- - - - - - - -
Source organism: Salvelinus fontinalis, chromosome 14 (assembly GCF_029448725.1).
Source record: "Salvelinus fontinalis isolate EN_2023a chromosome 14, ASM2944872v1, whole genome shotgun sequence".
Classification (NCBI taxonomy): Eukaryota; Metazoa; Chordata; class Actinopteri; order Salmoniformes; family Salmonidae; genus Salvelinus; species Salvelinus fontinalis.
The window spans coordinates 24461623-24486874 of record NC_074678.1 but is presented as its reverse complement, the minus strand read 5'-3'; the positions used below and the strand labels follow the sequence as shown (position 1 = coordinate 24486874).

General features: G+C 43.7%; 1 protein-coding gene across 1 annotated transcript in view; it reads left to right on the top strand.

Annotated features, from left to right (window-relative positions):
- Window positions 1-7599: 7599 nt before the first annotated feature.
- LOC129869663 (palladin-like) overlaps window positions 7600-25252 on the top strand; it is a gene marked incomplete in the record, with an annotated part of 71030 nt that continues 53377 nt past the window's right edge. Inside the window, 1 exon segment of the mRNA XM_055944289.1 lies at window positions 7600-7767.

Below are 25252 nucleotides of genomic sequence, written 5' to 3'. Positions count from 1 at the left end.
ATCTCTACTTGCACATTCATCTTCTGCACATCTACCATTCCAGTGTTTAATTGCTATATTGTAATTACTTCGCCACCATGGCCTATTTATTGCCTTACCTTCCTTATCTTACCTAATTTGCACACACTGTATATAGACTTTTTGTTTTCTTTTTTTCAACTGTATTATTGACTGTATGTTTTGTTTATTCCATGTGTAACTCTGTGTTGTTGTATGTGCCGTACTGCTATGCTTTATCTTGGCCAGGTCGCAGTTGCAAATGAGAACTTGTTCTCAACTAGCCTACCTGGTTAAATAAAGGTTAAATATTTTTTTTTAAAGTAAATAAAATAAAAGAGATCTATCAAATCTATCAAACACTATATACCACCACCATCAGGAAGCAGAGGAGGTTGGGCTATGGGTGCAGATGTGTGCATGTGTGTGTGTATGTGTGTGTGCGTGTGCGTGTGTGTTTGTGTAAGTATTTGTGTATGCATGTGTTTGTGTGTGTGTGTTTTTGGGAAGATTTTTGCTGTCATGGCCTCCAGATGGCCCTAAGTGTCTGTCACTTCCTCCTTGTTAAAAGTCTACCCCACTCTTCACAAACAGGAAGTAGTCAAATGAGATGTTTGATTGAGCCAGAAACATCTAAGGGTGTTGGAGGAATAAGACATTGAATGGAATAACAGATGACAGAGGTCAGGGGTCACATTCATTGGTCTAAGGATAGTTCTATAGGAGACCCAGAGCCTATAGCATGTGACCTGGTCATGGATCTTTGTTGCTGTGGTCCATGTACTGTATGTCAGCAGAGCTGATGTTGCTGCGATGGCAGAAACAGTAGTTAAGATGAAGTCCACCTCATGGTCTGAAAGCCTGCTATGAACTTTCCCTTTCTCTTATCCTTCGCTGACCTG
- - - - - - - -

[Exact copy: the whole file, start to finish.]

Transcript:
Source organism: Salvelinus fontinalis, chromosome 14 (assembly GCF_029448725.1).
Source record: "Salvelinus fontinalis isolate EN_2023a chromosome 14, ASM2944872v1, whole genome shotgun sequence".
Classification (NCBI taxonomy): Eukaryota; Metazoa; Chordata; class Actinopteri; order Salmoniformes; family Salmonidae; genus Salvelinus; species Salvelinus fontinalis.
The window spans coordinates 24461623-24486874 of record NC_074678.1 but is presented as its reverse complement, the minus strand read 5'-3'; the positions used below and the strand labels follow the sequence as shown (position 1 = coordinate 24486874).

General features: G+C 43.7%; 1 protein-coding gene across 1 annotated transcript in view; it reads left to right on the top strand.

Annotated features, from left to right (window-relative positions):
- Window positions 1-7599: 7599 nt before the first annotated feature.
- LOC129869663 (palladin-like) overlaps window positions 7600-25252 on the top strand; it is a gene marked incomplete in the record, with an annotated part of 71030 nt that continues 53377 nt past the window's right edge. Inside the window, 1 exon segment of the mRNA XM_055944289.1 lies at window positions 7600-7767.

Below are 25252 nucleotides of genomic sequence, written 5' to 3'. Positions count from 1 at the left end.
ATCTCTACTTGCACATTCATCTTCTGCACATCTACCATTCCAGTGTTTAATTGCTATATTGTAATTACTTCGCCACCATGGCCTATTTATTGCCTTACCTTCCTTATCTTACCTAATTTGCACACACTGTATATAGACTTTTTGTTTTCTTTTTTTCAACTGTATTATTGACTGTATGTTTTGTTTATTCCATGTGTAACTCTGTGTTGTTGTATGTGCCGTACTGCTATGCTTTATCTTGGCCAGGTCGCAGTTGCAAATGAGAACTTGTTCTCAACTAGCCTACCTGGTTAAATAAAGGTTAAATATTTTTTTTTAAAGTAAATAAAATAAAAGAGATCTATCAAATCTATCAAACACTATATACCACCACCATCAGGAAGCAGAGGAGGTTGGGCTATGGGTGCAGATGTGTGCATGTGTGTGTGTATGTGTGTGTGCGTGTGCGTGTGTGTTTGTGTAAGTATTTGTGTATGCATGTGTTTGTGTGTGTGTGTTTTTGGGAAGATTTTTGCTGTCATGGCCTCCAGATGGCCCTAAGTGTCTGTCACTTCCTCCTTGTTAAAAGTCTACCCCACTCTTCACAAACAGGAAGTAGTCAAATGAGATGTTTGATTGAGCCAGAAACATCTAAGGGTGTTGGAGGAATAAGACATTGAATGGAATAACAGATGACAGAGGTCAGGGGTCACATTCATTGGTCTAAGGATAGTTCTATAGGAGACCCAGAGCCTATAGCATGTGACCTGGTCATGGATCTTTGTTGCTGTGGTCCATGTACTGTATGTCAGCAGAGCTGATGTTGCTGCGATGGCAGAAACAGTAGTTAAGATGAAGTCCACCTCATGGTCTGAAAGCCTGCTATGAACTTTCCCTTTCTCTTATCCTTCGCTGACCTG